[IMAGE] Logo design and branding for Australian Web Developer Kirk Beard. Kirk came to me for a redesign of his logo after resigning from his full-time role in Melbourne and taking off to fulfil a lifetime goal of travelling the world. Now as a full-time freelancer, Kirk needed a new mark for his website (under construction :) and all estimating/invoicing collateral, and social media assets. The previous logo was created by himself many years ago, and actually, it’s a decent developer-designed concept for the mid-2000’s.
A week or so ago, Google released version 2 of their Gmail app for iOS, sporting a spiffy, sleek, and slightly whimsical icon. I’ve been using Sparrow for iOS and Mac and have been fairly happy until recently when the lack of push email had me itching to go back to Gmail (on the web). Being used to having a standalone email app, I found FluidApp, an easy way to turn web apps into standalone desktop apps. Handy. Except it lacked an icon.
In 2012 I created a new website for the Photographic Imaging College (PIC) in Melbourne. The website redesign was an extension of the rebrand I did for the college in 2011. The brief for the new website can be distilled into two points: The website must be a comprehensive information source for potential students in their last year of high-school, and The website must be the go-to information source for currently enrolled students Contrary to initially logical ideas of an image-heavy design (for a photographic college) and I decided on a design more akin news site than a gallery.
While living in Malaysia from 2010–2012, I designed a replacement website for the Malaysian Australian New Zealand Association. MANZA is a volunteer-run association whose main purpose is to help newly arrives expats ease into Malaysian life. The MANZA website was my first practical application of Information Architecture and content auditing. As a volunteer-run organisation, the then-current website was a mess of handed-over files, message, and content, not to mention design. The site was built and maintained by inexperienced volunteer expats wanting to led a hand, and as such was desperate for a redesign.
A couple days ago, Twitter updated it’s logo. No longer will they be using the word ‘Twitter’, or the lowercase ‘t’. Just the bird icon (named Larry) and a simplified version at that. Good for them. Now they join the ranks of Nike, McDonalds, and Starbucks as a brand without a name. Not sure if Twitter is as recognisable as those three, but I like that they’ve taken the step, but I digress… For the second time, I’ve updated my free Twitter For Mac icons.
I’ve updated my original Twitter for Mac app icons. Here are the list of improvements (tap here for a visual comparison). New icons are much cleaner and clearer at the smaller sizes In the 16px and 24px sizes, the Twitter bird is replaced with the ‘t’ logo. Much more crisp and less blobby at 8px wide! The dots on the ‘pro’ version are drawn better through all icons, and can be seen on the smaller sizes The drop shadow behind the bird is a little stronger to help bring it forward to match the metal border The twitter bird is slightly larger in the new icons The grey icons have been made a little darker for better contrast against the metal bits Grey and pro grey are now called black and pro black Again, they’re free!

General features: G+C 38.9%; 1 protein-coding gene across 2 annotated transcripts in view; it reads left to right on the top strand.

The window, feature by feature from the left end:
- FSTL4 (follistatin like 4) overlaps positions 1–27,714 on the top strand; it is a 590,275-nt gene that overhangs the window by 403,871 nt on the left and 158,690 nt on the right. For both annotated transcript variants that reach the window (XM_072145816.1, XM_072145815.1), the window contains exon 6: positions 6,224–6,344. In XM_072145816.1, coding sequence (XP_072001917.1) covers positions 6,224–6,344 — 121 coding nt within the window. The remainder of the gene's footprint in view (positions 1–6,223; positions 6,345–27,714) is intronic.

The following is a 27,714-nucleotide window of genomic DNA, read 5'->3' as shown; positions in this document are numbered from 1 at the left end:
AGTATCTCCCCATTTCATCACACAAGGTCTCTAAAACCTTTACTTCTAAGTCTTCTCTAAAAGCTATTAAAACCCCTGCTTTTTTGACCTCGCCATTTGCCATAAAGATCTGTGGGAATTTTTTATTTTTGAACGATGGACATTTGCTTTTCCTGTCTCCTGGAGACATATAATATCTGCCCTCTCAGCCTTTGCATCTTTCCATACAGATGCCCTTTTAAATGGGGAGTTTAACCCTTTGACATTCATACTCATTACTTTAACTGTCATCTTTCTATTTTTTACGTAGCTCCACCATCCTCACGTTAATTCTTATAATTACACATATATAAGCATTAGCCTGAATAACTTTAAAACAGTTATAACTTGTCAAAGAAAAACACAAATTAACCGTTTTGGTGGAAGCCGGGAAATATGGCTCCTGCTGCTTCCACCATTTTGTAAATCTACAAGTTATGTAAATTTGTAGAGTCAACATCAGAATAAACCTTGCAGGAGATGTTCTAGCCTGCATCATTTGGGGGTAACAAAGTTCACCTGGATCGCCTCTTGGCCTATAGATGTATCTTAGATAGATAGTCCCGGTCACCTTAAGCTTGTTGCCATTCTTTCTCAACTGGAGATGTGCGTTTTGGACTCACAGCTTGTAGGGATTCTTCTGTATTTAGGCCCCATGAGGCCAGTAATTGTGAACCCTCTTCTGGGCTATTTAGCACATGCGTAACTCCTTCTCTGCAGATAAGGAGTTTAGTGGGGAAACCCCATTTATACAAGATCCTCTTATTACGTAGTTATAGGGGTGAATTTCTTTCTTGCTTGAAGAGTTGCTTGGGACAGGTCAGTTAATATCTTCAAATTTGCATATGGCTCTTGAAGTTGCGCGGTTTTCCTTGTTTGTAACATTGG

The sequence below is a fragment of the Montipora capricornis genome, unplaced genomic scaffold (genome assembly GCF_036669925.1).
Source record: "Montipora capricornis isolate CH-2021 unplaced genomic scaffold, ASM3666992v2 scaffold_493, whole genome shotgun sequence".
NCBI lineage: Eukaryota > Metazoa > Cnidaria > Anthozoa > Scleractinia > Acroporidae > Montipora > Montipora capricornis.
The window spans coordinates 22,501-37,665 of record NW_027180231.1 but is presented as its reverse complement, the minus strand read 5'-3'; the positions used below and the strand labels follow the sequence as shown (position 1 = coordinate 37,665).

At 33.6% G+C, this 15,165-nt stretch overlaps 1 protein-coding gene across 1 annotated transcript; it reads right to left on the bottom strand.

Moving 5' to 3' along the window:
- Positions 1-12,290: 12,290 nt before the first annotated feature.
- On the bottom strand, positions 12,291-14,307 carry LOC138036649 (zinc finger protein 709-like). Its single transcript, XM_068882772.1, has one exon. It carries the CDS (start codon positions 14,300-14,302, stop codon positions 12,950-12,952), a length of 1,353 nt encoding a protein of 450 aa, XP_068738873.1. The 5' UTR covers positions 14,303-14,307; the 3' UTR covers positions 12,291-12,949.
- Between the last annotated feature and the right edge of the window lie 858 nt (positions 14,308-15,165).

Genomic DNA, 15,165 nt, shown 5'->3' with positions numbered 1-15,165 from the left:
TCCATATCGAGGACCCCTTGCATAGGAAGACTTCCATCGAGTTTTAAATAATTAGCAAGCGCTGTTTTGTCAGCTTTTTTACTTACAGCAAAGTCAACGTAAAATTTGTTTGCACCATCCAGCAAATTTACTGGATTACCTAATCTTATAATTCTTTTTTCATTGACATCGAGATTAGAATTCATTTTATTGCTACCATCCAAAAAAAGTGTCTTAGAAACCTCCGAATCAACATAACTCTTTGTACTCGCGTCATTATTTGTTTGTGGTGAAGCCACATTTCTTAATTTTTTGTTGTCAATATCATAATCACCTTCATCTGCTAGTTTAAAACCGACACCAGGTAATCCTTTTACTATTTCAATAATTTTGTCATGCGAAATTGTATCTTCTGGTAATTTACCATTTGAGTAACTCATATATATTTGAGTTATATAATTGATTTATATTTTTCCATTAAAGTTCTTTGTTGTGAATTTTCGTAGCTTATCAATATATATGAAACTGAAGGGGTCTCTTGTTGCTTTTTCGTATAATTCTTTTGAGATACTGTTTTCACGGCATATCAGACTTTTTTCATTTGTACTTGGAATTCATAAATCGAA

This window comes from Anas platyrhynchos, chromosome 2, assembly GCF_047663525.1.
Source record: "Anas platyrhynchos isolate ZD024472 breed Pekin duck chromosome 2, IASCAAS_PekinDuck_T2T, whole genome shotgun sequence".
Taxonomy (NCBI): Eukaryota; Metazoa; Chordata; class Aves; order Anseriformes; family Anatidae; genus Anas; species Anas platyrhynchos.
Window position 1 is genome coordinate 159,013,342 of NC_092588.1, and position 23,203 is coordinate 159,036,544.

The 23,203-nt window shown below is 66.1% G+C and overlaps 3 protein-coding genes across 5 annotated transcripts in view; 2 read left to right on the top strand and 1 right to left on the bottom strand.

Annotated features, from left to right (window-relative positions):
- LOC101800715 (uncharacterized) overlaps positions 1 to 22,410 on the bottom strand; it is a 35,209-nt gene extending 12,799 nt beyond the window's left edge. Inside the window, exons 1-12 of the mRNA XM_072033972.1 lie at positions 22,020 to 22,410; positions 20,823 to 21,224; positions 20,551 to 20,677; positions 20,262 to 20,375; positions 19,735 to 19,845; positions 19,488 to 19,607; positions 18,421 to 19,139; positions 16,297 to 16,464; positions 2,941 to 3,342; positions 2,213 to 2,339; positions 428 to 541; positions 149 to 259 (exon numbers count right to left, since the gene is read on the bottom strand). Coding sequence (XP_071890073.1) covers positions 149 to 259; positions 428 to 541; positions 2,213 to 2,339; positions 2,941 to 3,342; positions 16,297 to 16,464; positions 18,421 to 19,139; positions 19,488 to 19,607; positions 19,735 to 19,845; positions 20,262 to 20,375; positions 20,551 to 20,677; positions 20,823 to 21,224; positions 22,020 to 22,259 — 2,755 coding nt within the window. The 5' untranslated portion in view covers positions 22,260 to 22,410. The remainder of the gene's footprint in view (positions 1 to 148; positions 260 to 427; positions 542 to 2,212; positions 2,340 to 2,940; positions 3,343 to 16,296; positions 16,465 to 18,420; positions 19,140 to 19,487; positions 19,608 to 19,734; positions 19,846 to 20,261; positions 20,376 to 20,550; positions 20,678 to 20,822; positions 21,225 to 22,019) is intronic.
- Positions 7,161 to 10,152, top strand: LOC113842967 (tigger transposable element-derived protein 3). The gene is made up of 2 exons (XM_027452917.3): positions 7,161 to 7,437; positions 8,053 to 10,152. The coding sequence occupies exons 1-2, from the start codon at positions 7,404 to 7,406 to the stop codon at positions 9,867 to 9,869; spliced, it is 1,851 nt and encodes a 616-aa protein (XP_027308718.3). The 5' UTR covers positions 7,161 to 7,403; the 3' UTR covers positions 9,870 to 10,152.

CD package for Laura‘s album Twelve Hundred Times. Melbourne-based band Laura asked me to design their latest album package. Laura’s music varies in tone and dynamic, but is always layered and textural. The microscopic image of volcanic ash was chosen to represent the themes on this album: “Post WW2 Poland/Europe. Determination and survival. Ash, betrayal, distrust, revenge.” The cold greyscale colour and starkness amplifies these themes. I used a spot silver behind the ash image and for some of the text to enhance what would essentially be a black and white CD package.
Logo design for Photographic Imaging College (PIC). I did the previous logo design many, many years ago — it was one of my first projects when I’d shifted focus from photography to graphic design[1. …and it shows. Check out the use of Arial and that handwritten font! In fact I proposed this redesign because I felt a responsibility to improve it. I’m glad I’ve learned a thing or two in the past decade :)]. The new logo is based on three key principles: Image-making — as opposed to just ‘photography’ Discussion — talking about image-making processes in person and online History — acknowledging where photography has come from, where it is now, and where it’ll go in the future As photography has largely moved online, it was fitting to design the logo for the digital age.
Logo design for A Space To Create, a photographic studio for hire in Cairns, Australia (recently known as Cairns Photo Studio). The concept is based on an empty studio; it’s the hire-ee who fills the studio with subjects, props, and a vision. Marketing towards professional (and budding professional) photographers in the area, a clean, classic, and simple approach was needed for the logo. This approach also describes a professional photographic studio. A cube in three dimensions was used to emphasise empty volume.